It’s been 22 years since Jumanji, the film directed by Joe Johnston and based on Chris Van Allsburg’s book, was released. That film was groundbreaking in the 90s for its use of CGI and has become a much loved classic thanks to Robin Williams’ lead role. The original book isn’t exactly crammed with material to adapt but there was so much potential with the concept of a board game that came to life. I can’t remember how many times I’ve watched the original film at this point but it always makes me feel like a kid again. I know it’s meant to be a kind of scary situation but I’ve always wanted to play this fucking game. I don’t care how many monkey’s destroy my kitchen or monsoons fill up my entire house with water. It looks really fun… and incredibly dangerous obviously. For a movie that has it’s fair share of flaws, it’s pretty damn perfect and has remained a classic even though it hasn’t really aged well. So the news that we were getting a new film was worrying. I know Hollywood likes to remake and reboot franchises these days but, surely, nobody would be stupid enough to try and remake the original? I mean Robin Williams made that film what it was so trying to make it without him would be suicide. However, the news that this would be more of a sequel than a remake was enough to get me a bit excited. Dropping the Rock, Jack Black, Kevin Hart and Karen Gillan into the jungle? Who wouldn’t want to see that even a little bit? Was I still annoyed that they were squeezing as much cash out of the original film as possible? Was I still worried that it was going to be a terrible mess? Was I concerned to see Karen Gillan dressed like Lara Croft despite it being 2017? Yes, yes, and hells yes! Did I care enough to not see it? Nah.
Yesterday I left work a little early after feeling super ill all day. I was knocking back pints of ginger beer and peppermint tea in the hopes that it would prevent the waves of nausea that kept hitting me like a tsunami. So when I finally got home all I wanted to do was get into bed and watch the film I always watch when I’m sick. I know it’s a bit of cliche but how can anyone watch anything other than The Princess Bride when they’re stuck in bed? Well, as luck would have it, I couldn’t find my copy of the film so had to pick something else. Thankfully, the case of Who Framed Roger Rabbit? flashed out at me from the shelves and, as I haven’t seen it in ages, I thought it would be a nice treat. If only the fucking DVD had been where it was meant to be. So, to top off an already shitty day, I’m left blankly staring at a sea of films that I’m really not in the mood for. So I do what any person would do in 2017 when they can’t make up their mind: I googled it. Well, I googled “random film generator” and eventually came up with this. I’d never seen Walk Hard before but I used to live with a guy who spent ages trying to convince me it was the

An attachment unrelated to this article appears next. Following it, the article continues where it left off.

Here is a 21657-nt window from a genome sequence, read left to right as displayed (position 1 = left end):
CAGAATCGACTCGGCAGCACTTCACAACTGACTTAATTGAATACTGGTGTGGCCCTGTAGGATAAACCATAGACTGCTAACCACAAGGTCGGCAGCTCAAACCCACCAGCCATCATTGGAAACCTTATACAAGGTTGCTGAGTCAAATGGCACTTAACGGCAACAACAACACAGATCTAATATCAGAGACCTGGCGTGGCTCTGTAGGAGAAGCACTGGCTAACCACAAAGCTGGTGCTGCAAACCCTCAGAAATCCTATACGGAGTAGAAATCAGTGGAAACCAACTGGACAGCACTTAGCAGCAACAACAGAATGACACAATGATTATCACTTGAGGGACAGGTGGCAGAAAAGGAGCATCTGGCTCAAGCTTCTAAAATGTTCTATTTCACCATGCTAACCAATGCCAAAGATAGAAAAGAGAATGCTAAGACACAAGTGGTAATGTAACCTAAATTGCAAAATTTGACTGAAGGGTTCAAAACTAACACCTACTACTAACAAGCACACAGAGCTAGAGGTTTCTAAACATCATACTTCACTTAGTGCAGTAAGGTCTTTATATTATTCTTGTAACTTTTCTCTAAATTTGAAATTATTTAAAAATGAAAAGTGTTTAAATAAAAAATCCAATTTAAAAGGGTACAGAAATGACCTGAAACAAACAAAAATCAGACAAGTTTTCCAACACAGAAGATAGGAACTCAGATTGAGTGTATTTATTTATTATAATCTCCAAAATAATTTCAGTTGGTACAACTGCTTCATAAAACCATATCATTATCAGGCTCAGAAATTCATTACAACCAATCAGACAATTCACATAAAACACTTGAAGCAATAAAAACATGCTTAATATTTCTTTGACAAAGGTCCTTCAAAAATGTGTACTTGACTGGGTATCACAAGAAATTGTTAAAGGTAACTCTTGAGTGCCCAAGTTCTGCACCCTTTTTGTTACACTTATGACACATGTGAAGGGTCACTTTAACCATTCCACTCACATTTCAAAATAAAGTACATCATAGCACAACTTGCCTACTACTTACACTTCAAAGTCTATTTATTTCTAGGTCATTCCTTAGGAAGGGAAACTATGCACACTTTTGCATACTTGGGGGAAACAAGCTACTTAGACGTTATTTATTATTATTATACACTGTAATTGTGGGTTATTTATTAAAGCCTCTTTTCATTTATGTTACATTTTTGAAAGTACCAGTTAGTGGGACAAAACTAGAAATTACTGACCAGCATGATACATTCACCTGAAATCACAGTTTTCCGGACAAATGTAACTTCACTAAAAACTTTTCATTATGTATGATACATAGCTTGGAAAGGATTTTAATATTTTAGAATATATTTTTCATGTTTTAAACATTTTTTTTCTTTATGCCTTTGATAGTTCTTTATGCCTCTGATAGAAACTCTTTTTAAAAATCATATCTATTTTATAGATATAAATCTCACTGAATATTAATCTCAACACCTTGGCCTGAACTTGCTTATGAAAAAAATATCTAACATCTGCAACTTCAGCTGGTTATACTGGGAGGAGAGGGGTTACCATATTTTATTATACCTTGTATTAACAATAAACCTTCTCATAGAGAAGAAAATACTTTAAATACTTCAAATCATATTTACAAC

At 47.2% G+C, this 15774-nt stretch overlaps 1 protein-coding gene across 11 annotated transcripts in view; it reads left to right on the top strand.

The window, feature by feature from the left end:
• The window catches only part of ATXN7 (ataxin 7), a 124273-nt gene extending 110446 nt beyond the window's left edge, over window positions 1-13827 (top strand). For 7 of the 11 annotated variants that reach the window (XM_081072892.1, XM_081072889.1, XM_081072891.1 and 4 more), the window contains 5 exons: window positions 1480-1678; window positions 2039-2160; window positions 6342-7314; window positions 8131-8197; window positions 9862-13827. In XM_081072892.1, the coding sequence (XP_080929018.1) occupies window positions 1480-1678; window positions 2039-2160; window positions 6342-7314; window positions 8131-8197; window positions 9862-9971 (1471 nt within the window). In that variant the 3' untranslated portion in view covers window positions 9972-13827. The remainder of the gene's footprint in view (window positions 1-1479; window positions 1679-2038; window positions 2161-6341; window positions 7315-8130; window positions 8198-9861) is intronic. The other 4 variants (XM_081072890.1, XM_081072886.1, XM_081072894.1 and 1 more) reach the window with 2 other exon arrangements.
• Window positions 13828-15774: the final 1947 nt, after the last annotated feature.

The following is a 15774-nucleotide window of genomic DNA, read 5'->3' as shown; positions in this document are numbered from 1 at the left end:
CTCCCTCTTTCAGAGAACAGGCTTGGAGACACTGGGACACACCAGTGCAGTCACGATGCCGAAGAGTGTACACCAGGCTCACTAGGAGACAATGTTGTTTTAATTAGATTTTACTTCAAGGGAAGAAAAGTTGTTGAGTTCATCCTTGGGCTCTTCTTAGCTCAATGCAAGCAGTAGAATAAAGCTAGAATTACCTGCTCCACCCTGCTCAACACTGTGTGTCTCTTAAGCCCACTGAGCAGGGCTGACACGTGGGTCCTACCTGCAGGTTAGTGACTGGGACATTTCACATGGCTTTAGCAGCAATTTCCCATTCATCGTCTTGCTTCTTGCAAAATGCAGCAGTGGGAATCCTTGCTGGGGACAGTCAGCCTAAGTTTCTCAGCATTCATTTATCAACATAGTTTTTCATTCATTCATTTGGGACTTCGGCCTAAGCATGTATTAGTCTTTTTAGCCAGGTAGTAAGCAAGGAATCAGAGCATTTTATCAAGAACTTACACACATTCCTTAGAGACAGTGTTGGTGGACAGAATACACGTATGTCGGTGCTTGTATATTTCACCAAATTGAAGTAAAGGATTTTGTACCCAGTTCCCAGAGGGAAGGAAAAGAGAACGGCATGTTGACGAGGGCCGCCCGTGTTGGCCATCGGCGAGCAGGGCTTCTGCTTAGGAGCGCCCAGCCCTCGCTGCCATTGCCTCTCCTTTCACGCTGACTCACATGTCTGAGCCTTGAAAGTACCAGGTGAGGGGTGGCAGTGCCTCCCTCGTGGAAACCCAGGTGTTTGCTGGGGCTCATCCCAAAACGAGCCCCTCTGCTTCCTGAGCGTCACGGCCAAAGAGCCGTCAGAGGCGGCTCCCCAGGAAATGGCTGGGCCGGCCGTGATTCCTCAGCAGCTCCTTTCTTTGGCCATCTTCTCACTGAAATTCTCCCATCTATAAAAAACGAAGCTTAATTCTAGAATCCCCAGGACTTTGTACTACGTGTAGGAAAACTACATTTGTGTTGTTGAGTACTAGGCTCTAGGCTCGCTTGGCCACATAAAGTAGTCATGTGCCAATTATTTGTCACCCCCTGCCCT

greatest thing ever. I also adore everything about John C Reilly. So, after spending way too long on such an insignificant decision, I was finally wrapped up in the bed I’d been dreaming about since 9 am that morning.
For a time, it looked as though the early 2000s was a time of the music biopic. There was Ray, Walk the Line, La Vie en Rose, I’m Not There and god knows how many more all out within the first decade of the noughties. Despite being based on the real life of musicians, all of these films end up following the same sort of pattern. We see a troubled young wannabe struggle to get past their childhood, sliding out of obscurity into the big time and stopping off to sample women, booze and drugs before they finally become legends. It’s your average from zero to hero success story that oh so wonderfully follows the equation for the American dream. So it was only natural that Judd Apatow would see it as a genre was rife for parody. I mean I’m Not There already felt like a ridiculous spoof as it was so why not make a film that actually meant to be funny?